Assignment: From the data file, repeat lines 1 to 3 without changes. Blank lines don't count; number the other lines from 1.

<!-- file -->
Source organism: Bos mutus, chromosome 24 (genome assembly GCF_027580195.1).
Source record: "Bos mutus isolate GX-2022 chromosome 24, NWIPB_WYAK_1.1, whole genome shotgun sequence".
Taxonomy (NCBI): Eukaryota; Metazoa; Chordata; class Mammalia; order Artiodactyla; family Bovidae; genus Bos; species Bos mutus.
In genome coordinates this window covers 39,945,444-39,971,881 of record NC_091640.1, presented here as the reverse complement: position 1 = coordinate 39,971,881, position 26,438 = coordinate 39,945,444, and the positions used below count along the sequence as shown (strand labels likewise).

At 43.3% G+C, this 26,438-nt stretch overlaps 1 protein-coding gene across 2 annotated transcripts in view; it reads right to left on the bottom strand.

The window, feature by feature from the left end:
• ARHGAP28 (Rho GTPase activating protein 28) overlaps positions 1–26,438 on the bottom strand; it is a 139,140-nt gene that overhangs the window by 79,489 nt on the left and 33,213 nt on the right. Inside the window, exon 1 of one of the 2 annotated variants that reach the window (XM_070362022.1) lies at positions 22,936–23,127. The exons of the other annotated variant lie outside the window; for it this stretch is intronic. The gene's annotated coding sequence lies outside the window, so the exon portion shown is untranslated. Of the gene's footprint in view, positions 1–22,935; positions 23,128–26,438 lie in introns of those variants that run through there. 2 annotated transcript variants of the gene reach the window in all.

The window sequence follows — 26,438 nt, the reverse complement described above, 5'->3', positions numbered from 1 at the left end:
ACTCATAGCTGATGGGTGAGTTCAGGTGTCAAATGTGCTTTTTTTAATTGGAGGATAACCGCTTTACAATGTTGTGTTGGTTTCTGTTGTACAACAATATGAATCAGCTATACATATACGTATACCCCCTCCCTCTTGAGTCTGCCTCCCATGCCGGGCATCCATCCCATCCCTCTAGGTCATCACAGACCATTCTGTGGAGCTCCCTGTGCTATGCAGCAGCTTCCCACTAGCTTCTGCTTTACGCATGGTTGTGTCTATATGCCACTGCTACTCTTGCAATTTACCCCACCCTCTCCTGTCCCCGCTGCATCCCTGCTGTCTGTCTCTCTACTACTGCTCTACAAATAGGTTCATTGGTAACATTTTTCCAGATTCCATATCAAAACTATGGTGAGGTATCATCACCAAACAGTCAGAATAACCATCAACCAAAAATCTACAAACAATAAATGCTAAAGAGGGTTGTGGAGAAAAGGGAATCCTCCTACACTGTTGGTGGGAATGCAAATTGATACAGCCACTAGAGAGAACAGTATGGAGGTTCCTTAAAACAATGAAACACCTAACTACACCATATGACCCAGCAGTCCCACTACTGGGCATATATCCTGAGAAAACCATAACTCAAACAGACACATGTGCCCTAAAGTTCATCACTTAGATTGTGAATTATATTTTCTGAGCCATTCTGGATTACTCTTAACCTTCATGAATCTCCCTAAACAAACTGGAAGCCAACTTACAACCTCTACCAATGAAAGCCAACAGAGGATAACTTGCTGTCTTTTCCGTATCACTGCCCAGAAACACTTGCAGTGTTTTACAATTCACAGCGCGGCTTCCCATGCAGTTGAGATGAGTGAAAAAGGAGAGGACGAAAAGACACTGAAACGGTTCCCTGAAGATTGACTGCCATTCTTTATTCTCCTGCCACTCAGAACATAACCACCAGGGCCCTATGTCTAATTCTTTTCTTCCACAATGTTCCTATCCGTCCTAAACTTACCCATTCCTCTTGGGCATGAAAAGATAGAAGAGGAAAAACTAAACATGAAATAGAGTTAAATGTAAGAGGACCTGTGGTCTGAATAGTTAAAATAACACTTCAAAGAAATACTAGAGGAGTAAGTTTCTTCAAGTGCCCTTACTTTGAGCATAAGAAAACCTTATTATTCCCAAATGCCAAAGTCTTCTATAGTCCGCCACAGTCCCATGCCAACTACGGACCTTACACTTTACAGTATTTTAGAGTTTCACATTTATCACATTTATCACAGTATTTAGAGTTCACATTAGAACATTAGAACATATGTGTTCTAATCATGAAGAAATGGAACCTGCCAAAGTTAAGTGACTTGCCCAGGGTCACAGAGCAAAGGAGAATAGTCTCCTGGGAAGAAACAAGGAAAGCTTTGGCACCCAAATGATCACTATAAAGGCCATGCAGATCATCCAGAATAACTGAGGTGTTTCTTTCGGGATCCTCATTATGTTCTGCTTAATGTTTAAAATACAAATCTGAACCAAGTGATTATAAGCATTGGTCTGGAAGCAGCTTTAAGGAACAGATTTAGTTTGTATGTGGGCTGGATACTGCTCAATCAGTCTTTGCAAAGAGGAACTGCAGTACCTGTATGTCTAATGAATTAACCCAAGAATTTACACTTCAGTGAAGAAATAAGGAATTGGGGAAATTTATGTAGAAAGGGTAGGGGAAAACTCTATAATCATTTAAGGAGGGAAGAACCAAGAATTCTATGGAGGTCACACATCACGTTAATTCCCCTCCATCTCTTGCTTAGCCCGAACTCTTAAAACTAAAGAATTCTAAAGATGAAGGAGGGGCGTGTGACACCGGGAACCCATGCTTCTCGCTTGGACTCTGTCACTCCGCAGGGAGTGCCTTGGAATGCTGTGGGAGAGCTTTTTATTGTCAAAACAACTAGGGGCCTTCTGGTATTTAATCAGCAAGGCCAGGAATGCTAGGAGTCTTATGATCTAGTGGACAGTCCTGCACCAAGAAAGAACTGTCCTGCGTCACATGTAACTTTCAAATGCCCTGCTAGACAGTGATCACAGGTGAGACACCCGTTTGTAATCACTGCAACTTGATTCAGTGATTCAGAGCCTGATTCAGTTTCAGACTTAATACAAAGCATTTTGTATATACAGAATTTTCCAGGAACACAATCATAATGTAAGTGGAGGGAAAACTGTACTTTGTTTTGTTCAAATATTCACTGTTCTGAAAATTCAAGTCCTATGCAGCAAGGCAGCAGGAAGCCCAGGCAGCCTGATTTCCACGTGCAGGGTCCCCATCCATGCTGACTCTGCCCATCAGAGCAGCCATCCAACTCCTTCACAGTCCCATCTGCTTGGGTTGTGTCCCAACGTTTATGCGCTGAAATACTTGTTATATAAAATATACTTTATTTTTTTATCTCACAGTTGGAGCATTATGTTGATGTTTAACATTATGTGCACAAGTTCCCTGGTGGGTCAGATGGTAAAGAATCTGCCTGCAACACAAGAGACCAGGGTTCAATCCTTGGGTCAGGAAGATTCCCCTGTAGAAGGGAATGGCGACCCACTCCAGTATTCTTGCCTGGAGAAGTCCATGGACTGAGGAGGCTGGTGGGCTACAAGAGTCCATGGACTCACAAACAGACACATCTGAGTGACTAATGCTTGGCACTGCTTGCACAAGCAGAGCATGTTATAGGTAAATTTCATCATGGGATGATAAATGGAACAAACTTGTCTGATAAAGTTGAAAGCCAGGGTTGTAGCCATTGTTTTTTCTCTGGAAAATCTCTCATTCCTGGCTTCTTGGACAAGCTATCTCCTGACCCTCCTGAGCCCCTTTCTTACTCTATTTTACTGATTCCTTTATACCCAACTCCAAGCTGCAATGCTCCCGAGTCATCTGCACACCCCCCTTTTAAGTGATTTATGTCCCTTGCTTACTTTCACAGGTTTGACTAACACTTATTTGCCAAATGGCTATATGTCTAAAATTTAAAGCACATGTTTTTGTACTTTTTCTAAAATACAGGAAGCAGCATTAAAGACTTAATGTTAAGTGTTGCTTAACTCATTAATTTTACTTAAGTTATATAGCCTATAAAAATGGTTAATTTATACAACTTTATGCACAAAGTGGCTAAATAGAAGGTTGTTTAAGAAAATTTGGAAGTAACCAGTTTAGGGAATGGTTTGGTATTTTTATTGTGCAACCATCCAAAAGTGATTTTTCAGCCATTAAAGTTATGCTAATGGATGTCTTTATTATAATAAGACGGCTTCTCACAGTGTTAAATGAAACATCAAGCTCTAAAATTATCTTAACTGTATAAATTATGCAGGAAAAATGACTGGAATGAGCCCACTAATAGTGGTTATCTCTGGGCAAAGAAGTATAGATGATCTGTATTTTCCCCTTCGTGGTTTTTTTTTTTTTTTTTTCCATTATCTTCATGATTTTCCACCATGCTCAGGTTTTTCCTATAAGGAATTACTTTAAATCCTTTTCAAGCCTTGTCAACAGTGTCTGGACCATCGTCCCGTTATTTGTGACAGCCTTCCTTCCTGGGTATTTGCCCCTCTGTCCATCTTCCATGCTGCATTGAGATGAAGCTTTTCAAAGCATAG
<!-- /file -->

Source organism: Bos mutus, chromosome 24 (genome assembly GCF_027580195.1).
Source record: "Bos mutus isolate GX-2022 chromosome 24, NWIPB_WYAK_1.1, whole genome shotgun sequence".
Taxonomy (NCBI): Eukaryota; Metazoa; Chordata; class Mammalia; order Artiodactyla; family Bovidae; genus Bos; species Bos mutus.